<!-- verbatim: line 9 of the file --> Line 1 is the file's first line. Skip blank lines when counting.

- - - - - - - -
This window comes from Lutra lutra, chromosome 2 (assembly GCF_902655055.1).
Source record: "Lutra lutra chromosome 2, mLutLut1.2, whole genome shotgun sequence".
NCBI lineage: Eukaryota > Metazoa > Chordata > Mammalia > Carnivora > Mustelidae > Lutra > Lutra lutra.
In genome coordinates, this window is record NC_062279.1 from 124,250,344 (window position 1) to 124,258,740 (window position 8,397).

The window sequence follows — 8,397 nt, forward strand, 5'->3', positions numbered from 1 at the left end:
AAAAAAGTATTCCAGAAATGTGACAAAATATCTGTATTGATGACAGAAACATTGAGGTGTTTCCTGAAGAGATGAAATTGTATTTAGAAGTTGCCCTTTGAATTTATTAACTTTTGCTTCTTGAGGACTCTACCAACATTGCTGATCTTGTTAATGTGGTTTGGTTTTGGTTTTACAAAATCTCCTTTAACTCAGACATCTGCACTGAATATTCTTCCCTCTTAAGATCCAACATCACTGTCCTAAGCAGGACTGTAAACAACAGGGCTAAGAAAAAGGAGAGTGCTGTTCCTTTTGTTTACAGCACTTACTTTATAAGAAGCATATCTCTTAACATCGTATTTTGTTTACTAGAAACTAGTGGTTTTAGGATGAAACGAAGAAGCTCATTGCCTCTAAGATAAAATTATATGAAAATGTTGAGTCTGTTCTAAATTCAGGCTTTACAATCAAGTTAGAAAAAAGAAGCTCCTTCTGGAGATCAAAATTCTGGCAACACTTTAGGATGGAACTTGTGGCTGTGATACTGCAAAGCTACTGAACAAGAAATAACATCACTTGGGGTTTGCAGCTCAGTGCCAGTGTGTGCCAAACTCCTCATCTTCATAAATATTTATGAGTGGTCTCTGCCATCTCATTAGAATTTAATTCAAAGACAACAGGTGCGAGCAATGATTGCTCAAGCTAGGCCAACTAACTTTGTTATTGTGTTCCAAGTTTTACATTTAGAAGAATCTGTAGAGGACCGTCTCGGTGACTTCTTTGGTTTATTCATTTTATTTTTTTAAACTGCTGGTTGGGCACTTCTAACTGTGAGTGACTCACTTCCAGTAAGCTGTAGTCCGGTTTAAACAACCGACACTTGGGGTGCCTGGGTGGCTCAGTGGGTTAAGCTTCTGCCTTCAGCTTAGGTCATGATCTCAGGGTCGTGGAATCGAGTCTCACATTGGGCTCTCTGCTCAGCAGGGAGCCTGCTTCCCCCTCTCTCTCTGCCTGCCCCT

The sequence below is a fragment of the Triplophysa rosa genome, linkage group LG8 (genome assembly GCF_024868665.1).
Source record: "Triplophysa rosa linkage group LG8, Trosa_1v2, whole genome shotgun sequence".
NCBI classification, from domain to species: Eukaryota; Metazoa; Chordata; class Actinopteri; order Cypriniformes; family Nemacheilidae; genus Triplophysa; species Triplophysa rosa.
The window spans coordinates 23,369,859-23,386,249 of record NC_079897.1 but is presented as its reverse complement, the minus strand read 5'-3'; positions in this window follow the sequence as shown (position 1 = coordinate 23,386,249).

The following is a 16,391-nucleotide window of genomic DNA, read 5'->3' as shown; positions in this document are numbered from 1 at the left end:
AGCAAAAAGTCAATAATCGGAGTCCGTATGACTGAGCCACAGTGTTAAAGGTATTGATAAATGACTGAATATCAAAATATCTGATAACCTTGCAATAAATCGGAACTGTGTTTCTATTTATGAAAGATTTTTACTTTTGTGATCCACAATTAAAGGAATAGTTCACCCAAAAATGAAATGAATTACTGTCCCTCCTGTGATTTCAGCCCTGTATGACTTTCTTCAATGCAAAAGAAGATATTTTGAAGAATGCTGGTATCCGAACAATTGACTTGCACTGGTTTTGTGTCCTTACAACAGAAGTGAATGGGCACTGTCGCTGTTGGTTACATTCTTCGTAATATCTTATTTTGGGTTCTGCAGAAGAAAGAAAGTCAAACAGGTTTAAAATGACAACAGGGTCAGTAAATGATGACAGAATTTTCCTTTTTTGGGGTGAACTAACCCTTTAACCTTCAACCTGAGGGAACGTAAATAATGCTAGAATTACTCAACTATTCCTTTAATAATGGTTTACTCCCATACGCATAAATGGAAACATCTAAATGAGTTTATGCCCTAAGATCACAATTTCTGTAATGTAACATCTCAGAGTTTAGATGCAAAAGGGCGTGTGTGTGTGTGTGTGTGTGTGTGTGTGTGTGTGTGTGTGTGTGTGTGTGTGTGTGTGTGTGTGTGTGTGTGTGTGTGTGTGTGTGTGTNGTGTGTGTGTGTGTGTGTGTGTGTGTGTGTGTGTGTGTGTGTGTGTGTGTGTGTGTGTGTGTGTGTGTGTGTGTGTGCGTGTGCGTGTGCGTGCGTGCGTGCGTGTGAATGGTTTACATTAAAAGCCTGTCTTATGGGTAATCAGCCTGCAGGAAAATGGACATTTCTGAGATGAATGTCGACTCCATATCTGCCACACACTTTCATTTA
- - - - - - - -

NCBI classification, from domain to species: Eukaryota; Metazoa; Chordata; class Actinopteri; order Cypriniformes; family Nemacheilidae; genus Triplophysa; species Triplophysa rosa.